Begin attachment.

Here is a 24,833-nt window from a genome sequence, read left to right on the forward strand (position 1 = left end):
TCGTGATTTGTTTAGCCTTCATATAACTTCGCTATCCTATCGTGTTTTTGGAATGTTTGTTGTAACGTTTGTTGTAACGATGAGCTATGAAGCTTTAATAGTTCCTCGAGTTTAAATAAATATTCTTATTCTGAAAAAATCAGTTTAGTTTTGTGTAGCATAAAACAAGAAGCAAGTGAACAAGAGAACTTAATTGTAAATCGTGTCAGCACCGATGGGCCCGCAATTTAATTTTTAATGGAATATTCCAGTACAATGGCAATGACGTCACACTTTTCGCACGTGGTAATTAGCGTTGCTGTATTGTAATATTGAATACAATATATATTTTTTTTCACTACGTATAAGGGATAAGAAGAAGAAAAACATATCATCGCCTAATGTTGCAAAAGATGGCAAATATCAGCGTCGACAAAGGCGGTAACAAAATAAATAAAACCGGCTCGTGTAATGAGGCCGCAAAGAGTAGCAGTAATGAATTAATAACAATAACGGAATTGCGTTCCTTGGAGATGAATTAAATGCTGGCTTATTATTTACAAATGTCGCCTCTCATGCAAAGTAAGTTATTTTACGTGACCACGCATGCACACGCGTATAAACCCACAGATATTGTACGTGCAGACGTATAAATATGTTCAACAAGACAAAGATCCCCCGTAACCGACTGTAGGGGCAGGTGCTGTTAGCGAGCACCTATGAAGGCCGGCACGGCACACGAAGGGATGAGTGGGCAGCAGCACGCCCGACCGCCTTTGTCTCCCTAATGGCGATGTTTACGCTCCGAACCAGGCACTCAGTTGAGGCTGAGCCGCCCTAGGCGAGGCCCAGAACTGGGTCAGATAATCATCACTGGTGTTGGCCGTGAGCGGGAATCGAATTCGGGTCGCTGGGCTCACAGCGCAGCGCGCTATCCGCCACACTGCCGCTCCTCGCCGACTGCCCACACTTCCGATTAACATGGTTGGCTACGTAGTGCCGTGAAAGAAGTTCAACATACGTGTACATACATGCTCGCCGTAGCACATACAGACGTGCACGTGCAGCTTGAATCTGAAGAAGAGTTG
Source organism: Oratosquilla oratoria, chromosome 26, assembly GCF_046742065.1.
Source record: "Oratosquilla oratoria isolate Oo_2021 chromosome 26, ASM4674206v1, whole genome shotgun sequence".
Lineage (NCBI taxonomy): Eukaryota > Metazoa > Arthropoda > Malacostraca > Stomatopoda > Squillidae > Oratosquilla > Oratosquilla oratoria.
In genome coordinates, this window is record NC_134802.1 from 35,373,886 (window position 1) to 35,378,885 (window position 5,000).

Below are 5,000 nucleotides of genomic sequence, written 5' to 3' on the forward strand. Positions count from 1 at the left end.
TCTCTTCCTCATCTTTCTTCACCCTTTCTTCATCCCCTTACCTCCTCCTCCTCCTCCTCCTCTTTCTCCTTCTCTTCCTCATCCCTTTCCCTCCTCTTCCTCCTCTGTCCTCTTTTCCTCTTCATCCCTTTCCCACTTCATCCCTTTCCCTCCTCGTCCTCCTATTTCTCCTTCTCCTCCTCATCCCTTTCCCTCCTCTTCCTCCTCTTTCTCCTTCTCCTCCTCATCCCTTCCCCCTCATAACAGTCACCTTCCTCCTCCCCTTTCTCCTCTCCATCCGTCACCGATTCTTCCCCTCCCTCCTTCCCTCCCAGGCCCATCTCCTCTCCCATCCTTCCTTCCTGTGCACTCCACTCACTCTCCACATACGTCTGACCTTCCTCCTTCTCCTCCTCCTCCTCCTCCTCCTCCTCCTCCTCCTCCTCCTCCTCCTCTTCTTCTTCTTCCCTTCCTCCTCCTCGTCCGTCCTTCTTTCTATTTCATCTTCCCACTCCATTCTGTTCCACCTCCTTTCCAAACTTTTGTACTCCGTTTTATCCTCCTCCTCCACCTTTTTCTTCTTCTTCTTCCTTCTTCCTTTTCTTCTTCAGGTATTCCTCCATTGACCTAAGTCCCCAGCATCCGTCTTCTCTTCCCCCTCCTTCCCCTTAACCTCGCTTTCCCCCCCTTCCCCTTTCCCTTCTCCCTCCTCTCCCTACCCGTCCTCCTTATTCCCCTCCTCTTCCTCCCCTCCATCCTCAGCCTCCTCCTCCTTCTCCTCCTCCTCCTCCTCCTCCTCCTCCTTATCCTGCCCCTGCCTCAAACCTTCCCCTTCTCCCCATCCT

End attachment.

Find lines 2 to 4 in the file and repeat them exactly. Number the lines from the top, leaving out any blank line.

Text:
TCGTGATTTGTTTAGCCTTCATATAACTTCGCTATCCTATCGTGTTTTTGGAATGTTTGTTGTAACGTTTGTTGTAACGATGAGCTATGAAGCTTTAATAGTTCCTCGAGTTTAAATAAATATTCTTATTCTGAAAAAATCAGTTTAGTTTTGTGTAGCATAAAACAAGAAGCAAGTGAACAAGAGAACTTAATTGTAAATCGTGTCAGCACCGATGGGCCCGCAATTTAATTTTTAATGGAATATTCCAGTACAATGGCAATGACGTCACACTTTTCGCACGTGGTAATTAGCGTTGCTGTATTGTAATATTGAATACAATATATATTTTTTTTCACTACGTATAAGGGATAAGAAGAAGAAAAACATATCATCGCCTAATGTTGCAAAAGATGGCAAATATCAGCGTCGACAAAGGCGGTAACAAAATAAATAAAACCGGCTCGTGTAATGAGGCCGCAAAGAGTAGCAGTAATGAATTAATAACAATAACGGAATTGCGTTCCTTGGAGATGAATTAAATGCTGGCTTATTATTTACAAATGTCGCCTCTCATGCAAAGTAAGTTATTTTACGTGACCACGCATGCACACGCGTATAAACCCACAGATATTGTACGTGCAGACGTATAAATATGTTCAACAAGACAAAGATCCCCCGTAACCGACTGTAGGGGCAGGTGCTGTTAGCGAGCACCTATGAAGGCCGGCACGGCACACGAAGGGATGAGTGGGCAGCAGCACGCCCGACCGCCTTTGTCTCCCTAATGGCGATGTTTACGCTCCGAACCAGGCACTCAGTTGAGGCTGAGCCGCCCTAGGCGAGGCCCAGAACTGGGTCAGATAATCATCACTGGTGTTGGCCGTGAGCGGGAATCGAATTCGGGTCGCTGGGCTCACAGCGCAGCGCGCTATCCGCCACACTGCCGCTCCTCGCCGACTGCCCACACTTCCGATTAACATGGTTGGCTACGTAGTGCCGTGAAAGAAGTTCAACATACGTGTACATACATGCTCGCCGTAGCACATACAGACGTGCACGTGCAGCTTGAATCTGAAGAAGAGTTG
Source organism: Oratosquilla oratoria, chromosome 26, assembly GCF_046742065.1.
Source record: "Oratosquilla oratoria isolate Oo_2021 chromosome 26, ASM4674206v1, whole genome shotgun sequence".